The relationship is a two-way street. You’ll only get what you put into credit counseling, and that means being upfront and honest with your advisor.
Credit counseling solutions
While credit counseling is a logical first step for many debt repayment options, there are alternatives that can be pursued alongside financial counseling. One option is debt settlement, a service offered by companies (usually for-profit) in which they attempt to settle your debts for a lower amount in exchange for fees. However, nothing is guaranteed by the debt settlement process, which often takes years and can have serious consequences on your finances and credit.
Another option is debt consolidation loans. This might be a good solution if you have multiple high interest loans with large monthly interest payments that are preventing you from making progress in paying off the principal. These loans consist of taking out a single low interest loan to repay and close your existing high rate loans. As with any type of loan, those with better credit scores will get better interest rates; those with lower credit scores may be required to secure the loan with collateral, which creates additional risk.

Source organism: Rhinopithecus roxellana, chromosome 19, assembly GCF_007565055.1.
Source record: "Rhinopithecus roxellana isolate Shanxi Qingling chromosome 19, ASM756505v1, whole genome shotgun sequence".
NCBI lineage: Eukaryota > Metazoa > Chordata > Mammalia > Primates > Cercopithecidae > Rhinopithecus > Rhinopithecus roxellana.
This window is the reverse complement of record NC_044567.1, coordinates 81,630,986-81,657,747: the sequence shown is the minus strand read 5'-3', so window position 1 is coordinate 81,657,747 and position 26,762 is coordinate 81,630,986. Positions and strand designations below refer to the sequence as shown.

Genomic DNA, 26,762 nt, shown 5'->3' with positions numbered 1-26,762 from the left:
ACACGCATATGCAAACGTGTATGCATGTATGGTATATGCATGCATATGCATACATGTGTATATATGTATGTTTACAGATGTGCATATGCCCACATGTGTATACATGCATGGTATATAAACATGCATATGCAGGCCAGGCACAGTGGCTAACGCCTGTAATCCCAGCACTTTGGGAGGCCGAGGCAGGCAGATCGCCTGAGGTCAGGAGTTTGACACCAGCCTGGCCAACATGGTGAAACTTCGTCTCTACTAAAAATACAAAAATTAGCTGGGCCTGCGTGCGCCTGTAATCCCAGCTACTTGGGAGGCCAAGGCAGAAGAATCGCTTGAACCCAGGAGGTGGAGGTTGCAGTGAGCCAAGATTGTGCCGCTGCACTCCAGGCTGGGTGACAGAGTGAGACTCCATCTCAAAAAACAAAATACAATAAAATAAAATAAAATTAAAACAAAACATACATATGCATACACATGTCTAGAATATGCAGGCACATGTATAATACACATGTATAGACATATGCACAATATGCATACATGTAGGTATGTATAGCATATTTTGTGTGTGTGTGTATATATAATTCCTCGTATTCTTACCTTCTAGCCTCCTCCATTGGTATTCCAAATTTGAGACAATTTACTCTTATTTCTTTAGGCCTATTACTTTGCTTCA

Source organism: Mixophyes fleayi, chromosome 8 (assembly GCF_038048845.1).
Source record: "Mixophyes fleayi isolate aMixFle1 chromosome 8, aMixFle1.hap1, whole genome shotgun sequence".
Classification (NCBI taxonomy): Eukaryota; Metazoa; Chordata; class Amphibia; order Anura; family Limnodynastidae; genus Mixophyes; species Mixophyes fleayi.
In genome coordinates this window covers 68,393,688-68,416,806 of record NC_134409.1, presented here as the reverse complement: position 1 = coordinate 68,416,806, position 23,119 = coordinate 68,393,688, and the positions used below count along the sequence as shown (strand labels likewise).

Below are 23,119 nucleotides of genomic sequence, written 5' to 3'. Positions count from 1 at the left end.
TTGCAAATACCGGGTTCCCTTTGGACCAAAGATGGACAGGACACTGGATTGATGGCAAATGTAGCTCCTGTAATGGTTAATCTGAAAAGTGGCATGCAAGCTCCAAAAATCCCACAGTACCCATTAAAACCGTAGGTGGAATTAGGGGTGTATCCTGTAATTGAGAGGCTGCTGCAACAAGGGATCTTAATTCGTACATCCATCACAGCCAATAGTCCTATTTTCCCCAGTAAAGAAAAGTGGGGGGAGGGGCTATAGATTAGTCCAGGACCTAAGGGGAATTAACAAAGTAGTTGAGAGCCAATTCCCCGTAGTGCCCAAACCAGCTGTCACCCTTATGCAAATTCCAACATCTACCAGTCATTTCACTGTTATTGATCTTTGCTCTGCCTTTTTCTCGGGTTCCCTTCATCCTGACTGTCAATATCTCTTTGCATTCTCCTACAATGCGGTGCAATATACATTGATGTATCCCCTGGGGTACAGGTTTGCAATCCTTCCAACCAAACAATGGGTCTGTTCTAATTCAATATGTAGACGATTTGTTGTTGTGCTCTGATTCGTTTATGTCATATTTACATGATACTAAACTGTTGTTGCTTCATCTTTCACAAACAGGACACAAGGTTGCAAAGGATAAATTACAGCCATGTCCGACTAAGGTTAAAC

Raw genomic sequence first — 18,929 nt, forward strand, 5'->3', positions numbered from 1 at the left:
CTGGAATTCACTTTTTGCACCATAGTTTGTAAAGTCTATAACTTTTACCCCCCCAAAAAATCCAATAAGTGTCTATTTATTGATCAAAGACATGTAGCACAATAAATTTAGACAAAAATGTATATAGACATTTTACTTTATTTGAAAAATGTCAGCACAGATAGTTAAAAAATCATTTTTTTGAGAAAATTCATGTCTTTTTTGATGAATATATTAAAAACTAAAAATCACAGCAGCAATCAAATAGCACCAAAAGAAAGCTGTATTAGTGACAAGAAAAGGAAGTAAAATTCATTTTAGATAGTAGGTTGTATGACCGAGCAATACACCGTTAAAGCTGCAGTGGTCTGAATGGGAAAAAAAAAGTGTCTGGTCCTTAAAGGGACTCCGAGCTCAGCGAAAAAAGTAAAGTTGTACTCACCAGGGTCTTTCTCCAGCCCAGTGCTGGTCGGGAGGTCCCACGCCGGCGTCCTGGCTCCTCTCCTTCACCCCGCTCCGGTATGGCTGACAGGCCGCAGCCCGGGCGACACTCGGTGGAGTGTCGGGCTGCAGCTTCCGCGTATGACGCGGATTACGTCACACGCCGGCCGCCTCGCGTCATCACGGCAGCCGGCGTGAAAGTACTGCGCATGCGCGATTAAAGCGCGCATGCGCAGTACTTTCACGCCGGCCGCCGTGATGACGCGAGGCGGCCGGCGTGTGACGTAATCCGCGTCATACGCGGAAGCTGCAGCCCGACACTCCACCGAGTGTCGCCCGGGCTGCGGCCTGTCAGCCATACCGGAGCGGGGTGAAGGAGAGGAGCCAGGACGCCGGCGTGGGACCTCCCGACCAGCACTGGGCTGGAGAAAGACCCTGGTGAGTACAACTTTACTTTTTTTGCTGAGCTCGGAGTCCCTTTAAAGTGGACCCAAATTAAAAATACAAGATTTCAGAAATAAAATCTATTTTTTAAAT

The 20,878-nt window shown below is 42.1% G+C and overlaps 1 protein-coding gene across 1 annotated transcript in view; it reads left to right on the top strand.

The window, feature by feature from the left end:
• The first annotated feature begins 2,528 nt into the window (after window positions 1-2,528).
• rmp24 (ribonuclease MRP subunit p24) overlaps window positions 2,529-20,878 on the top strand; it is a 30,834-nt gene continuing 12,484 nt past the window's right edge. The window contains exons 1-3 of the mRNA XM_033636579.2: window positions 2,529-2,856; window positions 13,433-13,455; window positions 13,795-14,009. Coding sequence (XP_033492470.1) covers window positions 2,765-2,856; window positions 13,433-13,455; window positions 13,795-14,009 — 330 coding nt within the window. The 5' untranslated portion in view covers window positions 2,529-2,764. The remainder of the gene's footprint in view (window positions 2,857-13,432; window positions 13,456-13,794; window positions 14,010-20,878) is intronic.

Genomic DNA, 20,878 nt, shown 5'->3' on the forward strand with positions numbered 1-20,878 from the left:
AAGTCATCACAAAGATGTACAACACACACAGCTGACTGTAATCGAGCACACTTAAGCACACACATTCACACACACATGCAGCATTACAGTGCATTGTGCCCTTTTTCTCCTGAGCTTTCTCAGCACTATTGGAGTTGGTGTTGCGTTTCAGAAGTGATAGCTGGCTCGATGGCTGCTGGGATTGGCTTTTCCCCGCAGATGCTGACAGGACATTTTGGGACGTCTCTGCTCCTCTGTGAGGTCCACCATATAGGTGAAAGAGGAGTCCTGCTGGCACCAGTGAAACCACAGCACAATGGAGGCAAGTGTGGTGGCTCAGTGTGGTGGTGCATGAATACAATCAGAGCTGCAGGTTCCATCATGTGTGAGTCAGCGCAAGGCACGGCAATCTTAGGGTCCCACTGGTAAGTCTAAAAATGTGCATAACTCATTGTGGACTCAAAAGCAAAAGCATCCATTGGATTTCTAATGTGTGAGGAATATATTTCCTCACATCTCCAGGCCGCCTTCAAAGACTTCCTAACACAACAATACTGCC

Finally, filing for bankruptcy is sometimes the best outcome for some people with particularly high debt-to-income ratios. Keep in mind that credit counseling is a prerequisite for filing for bankruptcy. The US Department of Justice maintains a list of nonprofit credit counseling agencies that are approved for pre-bankruptcy counseling.
If you choose to set up a debt management plan with a credit counseling agency, make sure it’s not the only thing you take away from the relationship. A good credit counseling service will provide you with ongoing support and training throughout your DMP to help you learn how to manage your finances better in the future. If the agency can’t commit to this level of support, it’s time to seek out other credit counselors.
“Credit counseling can provide clarity and direction when you are having financial difficulties, but we are limited when our clients do not disclose important details or when they wait too long to contact us,” says Jim Triggs. “It takes a willingness to become more organized and to work hard to achieve your goal. “